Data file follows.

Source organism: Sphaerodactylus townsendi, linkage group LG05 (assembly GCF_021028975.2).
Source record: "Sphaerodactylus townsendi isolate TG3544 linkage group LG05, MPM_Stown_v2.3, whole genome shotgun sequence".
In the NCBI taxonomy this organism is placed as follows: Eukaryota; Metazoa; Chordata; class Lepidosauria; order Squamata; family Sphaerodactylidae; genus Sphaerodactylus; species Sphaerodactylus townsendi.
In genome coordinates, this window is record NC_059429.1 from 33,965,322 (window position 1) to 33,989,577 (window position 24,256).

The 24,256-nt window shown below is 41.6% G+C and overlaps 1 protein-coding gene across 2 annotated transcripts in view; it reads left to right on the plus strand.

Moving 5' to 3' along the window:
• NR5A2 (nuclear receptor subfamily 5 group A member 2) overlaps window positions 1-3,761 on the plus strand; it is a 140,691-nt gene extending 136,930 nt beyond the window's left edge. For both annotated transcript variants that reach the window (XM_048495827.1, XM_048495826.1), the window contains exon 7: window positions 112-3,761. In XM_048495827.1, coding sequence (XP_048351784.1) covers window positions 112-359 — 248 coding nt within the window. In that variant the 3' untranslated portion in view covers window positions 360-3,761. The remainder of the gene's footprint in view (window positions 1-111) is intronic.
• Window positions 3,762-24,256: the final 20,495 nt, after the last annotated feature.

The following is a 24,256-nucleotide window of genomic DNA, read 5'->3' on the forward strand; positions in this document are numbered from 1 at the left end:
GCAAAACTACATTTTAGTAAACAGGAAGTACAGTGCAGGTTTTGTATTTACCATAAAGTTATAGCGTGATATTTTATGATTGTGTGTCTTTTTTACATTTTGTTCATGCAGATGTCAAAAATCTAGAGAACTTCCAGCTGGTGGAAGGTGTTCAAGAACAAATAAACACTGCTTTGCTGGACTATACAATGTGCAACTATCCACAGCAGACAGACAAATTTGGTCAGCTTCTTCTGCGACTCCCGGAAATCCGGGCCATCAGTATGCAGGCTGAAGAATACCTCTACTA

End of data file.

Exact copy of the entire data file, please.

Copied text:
Source organism: Sphaerodactylus townsendi, linkage group LG05 (assembly GCF_021028975.2).
Source record: "Sphaerodactylus townsendi isolate TG3544 linkage group LG05, MPM_Stown_v2.3, whole genome shotgun sequence".
In the NCBI taxonomy this organism is placed as follows: Eukaryota; Metazoa; Chordata; class Lepidosauria; order Squamata; family Sphaerodactylidae; genus Sphaerodactylus; species Sphaerodactylus townsendi.
In genome coordinates, this window is record NC_059429.1 from 33,965,322 (window position 1) to 33,989,577 (window position 24,256).

The 24,256-nt window shown below is 41.6% G+C and overlaps 1 protein-coding gene across 2 annotated transcripts in view; it reads left to right on the plus strand.

Moving 5' to 3' along the window:
• NR5A2 (nuclear receptor subfamily 5 group A member 2) overlaps window positions 1-3,761 on the plus strand; it is a 140,691-nt gene extending 136,930 nt beyond the window's left edge. For both annotated transcript variants that reach the window (XM_048495827.1, XM_048495826.1), the window contains exon 7: window positions 112-3,761. In XM_048495827.1, coding sequence (XP_048351784.1) covers window positions 112-359 — 248 coding nt within the window. In that variant the 3' untranslated portion in view covers window positions 360-3,761. The remainder of the gene's footprint in view (window positions 1-111) is intronic.
• Window positions 3,762-24,256: the final 20,495 nt, after the last annotated feature.

The following is a 24,256-nucleotide window of genomic DNA, read 5'->3' on the forward strand; positions in this document are numbered from 1 at the left end:
GCAAAACTACATTTTAGTAAACAGGAAGTACAGTGCAGGTTTTGTATTTACCATAAAGTTATAGCGTGATATTTTATGATTGTGTGTCTTTTTTACATTTTGTTCATGCAGATGTCAAAAATCTAGAGAACTTCCAGCTGGTGGAAGGTGTTCAAGAACAAATAAACACTGCTTTGCTGGACTATACAATGTGCAACTATCCACAGCAGACAGACAAATTTGGTCAGCTTCTTCTGCGACTCCCGGAAATCCGGGCCATCAGTATGCAGGCTGAAGAATACCTCTACTA